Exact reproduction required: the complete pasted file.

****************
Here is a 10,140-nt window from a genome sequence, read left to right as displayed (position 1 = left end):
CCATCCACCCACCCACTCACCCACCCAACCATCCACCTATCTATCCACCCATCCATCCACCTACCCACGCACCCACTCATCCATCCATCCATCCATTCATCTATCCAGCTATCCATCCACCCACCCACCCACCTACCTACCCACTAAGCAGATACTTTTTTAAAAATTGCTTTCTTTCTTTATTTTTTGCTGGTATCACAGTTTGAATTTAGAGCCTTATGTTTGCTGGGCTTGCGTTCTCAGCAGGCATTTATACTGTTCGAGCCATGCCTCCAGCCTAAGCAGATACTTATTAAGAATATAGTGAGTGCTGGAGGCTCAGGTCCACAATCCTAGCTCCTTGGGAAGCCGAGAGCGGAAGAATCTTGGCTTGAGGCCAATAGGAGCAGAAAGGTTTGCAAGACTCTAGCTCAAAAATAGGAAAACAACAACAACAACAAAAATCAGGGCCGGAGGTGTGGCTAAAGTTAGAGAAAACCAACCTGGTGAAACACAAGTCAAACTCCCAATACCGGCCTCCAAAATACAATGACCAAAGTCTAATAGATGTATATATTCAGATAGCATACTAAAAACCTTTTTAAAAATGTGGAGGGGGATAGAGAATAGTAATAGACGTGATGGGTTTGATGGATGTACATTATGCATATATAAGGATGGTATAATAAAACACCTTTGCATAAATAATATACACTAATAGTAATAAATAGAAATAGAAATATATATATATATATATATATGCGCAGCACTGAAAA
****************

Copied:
Here is a 10,140-nt window from a genome sequence, read left to right as displayed (position 1 = left end):
CCATCCACCCACCCACTCACCCACCCAACCATCCACCTATCTATCCACCCATCCATCCACCTACCCACGCACCCACTCATCCATCCATCCATCCATTCATCTATCCAGCTATCCATCCACCCACCCACCCACCTACCTACCCACTAAGCAGATACTTTTTTAAAAATTGCTTTCTTTCTTTATTTTTTGCTGGTATCACAGTTTGAATTTAGAGCCTTATGTTTGCTGGGCTTGCGTTCTCAGCAGGCATTTATACTGTTCGAGCCATGCCTCCAGCCTAAGCAGATACTTATTAAGAATATAGTGAGTGCTGGAGGCTCAGGTCCACAATCCTAGCTCCTTGGGAAGCCGAGAGCGGAAGAATCTTGGCTTGAGGCCAATAGGAGCAGAAAGGTTTGCAAGACTCTAGCTCAAAAATAGGAAAACAACAACAACAACAAAAATCAGGGCCGGAGGTGTGGCTAAAGTTAGAGAAAACCAACCTGGTGAAACACAAGTCAAACTCCCAATACCGGCCTCCAAAATACAATGACCAAAGTCTAATAGATGTATATATTCAGATAGCATACTAAAAACCTTTTTAAAAATGTGGAGGGGGATAGAGAATAGTAATAGACGTGATGGGTTTGATGGATGTACATTATGCATATATAAGGATGGTATAATAAAACACCTTTGCATAAATAATATACACTAATAGTAATAAATAGAAATAGAAATATATATATATATATATATATGCGCAGCACTGAAAA